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Global care company under fire for alleged Guernsey-linked tax avoidance

Global care company under fire for alleged Guernsey-linked tax avoidance

Monday 01 March 2021

Global care company under fire for alleged Guernsey-linked tax avoidance


The company behind a string of 60 UK care homes has come under fire in a report claiming it was “aggressively” avoiding tax by using complex structures based in Guernsey, Jersey and Luxembourg.

The report by the Centre for International Corporate Tax Accountability and Research (CICTAR) says that, despite charging residents over £225 million in fees in 2019, Canada-based Revera’s three UK care home companies - Sunrise, Gracewell and Signature Senior Living - reported little or no profit, and even claimed multiple tax credits.

CICTAR says that, although legal, using offshore subsidiaries based in places like Guernsey, where the corporate tax rate is 0%, raises ethical questions, as they say not paying tax in the relevant jurisdiction can deprive governments of the ability to invest in their services.

Their report concludes that there should be an investigation examining the impact on pubic funding for health and care services due to profit shifting, and what purpose complex corporate structures serve within the care sector.

Video: The report was published by Public Services International.

Unions, meanwhile, are calling for Revera - which is 100% owned by a Canadian public sector pension fund - to be made public.

Their report lays out the structures across Jersey, Guernsey and Luxembourg in detail.

CICTAR says that in 2019, reports to the shareholders of the joint venture partner in the three UK care home companies indicated $84.8m in net operating income from the care homes. Meanwhile, the three care home companies reported combined losses of $12.6m in the most recent year.

Although Revera is 100% owned by a public pension fund, CICTAR says it appears to be acting like “a private equity-owned care home operator."

They say that Revera, together with Welltower, its UK joint venture partner and one of the largest publicly listed US Real Estate Investment Trusts (REIT), has structured “UK investments through tax havens in what appears to be a scheme to avoid taxes on profits generated from UK operations."

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Pictured: CICTAR drew up this graph of Revera's and Welltower's corporate structure.

The report notes that, with the profits of the care homes subject to UK corporate income tax, “aggressive tax avoidance schemes” have been devised to mimic corporate income tax exemptions in the US and Canada. 

“Very little UK corporate income tax, if any, is paid on the significant profits generated from UK care home investments,” CICTAR wrote.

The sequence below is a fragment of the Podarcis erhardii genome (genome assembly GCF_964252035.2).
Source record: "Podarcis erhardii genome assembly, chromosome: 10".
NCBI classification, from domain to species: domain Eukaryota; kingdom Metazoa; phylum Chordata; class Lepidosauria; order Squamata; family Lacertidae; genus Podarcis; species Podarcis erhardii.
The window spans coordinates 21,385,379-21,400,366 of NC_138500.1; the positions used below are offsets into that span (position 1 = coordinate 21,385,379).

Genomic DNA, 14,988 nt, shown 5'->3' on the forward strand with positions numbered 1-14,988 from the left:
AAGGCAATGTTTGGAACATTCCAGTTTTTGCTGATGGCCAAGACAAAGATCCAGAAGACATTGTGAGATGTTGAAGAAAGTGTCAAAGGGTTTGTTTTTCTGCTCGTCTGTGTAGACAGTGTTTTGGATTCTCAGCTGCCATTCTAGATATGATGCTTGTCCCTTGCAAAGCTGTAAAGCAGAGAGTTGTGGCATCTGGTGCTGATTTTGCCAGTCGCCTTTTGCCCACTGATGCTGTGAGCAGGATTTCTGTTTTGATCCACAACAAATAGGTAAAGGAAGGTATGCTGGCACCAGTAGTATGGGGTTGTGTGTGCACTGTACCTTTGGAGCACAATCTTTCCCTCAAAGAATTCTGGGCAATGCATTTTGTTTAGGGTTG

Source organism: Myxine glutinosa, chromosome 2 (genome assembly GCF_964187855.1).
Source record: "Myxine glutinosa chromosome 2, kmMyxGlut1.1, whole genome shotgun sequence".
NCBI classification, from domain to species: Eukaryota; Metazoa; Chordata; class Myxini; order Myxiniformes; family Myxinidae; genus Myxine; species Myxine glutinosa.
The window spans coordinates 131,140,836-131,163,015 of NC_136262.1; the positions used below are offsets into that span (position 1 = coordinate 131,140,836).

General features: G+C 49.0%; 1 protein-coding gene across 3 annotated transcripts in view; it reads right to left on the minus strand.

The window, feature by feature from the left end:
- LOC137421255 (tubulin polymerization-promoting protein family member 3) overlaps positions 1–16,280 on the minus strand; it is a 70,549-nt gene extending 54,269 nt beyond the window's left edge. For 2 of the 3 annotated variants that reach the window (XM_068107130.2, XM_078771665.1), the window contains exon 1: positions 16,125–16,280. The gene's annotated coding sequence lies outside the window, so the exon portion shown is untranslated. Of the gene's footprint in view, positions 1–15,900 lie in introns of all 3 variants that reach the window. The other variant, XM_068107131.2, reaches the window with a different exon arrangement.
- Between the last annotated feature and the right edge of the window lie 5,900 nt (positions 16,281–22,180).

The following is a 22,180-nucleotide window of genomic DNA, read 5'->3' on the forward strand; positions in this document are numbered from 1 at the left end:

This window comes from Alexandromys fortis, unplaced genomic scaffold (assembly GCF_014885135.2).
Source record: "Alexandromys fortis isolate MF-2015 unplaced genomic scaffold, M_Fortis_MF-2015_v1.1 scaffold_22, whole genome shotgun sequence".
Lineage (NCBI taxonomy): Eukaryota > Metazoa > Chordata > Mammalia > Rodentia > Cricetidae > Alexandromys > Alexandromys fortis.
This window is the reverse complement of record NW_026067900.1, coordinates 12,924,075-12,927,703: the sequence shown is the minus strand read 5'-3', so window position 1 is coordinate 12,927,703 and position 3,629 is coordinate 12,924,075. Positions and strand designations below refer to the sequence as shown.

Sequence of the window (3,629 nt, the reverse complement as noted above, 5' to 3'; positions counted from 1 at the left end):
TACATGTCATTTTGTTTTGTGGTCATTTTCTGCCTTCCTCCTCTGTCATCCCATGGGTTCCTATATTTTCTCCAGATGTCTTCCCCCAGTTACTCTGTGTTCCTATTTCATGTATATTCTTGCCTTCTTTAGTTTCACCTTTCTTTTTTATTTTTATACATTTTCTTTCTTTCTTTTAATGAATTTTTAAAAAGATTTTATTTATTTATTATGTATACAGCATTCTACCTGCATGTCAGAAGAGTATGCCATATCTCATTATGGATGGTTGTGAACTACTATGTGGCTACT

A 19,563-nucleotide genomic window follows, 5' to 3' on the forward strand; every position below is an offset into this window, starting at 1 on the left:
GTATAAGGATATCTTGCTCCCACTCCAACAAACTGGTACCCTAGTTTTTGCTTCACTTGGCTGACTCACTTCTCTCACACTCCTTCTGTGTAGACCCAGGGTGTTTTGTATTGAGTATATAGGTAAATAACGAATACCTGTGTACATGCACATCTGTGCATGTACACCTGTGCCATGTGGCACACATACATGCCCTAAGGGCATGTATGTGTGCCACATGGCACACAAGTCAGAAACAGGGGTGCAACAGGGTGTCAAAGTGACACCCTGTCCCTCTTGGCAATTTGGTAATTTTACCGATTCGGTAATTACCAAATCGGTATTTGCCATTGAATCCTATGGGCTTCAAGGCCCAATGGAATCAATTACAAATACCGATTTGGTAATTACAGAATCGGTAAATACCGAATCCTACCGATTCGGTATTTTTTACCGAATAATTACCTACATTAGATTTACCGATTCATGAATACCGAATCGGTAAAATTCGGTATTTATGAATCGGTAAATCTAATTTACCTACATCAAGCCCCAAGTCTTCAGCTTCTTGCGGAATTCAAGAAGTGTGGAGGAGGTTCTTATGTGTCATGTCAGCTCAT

“Aggressive tax avoidance on UK care homes appears to violate the pension fund’s own responsible investment principles. In the UK, and globally, there is an urgent need to end the use of tax havens and contrived corporate structures specifically designed to reduce or eliminate tax liabilities where profits are generated,” they added.

The report also notes that Revera is facing scrutiny for covid-19 deaths in its homes and suggested that reforms should be made to ensure that profit is not prioritised.

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Pictured: The care homes are owned by “tax haven subsidiaries” in Guernsey, Jersey and Luxembourg as part of “complex corporate structures apparently designed to extract and offshore profits."

“Under-staffing and low pay are one side of profit maximisation,” CICTAR wrote. “The other side, largely unseen, is aggressive tax avoidance in a sector heavily reliant on a public funding.

"This report outlines how three UK care home operators, with more than 60 homes, collect hundreds of millions of pounds in resident fees, while shifting profits offshore through complex corporate structures and tax haven subsidiaries. These three operators reflect a broader pattern across the UK care sector now dominated by private equity investors seeking to extract and offshore profits.”

Noting that Revera’s case is not unique, CICTAR also called for “urgent reform” in the UK care sector “to ensure high quality care and greater transparency and accountability on public spending”.

“Aggressive tax avoidance is unacceptable by any corporation, but particularly egregious in the care sector.”

Responding to the report, a spokesperson for Revera told The Times: “Revera structures our affairs in a manner that abides by all laws in the jurisdictions where we operate.

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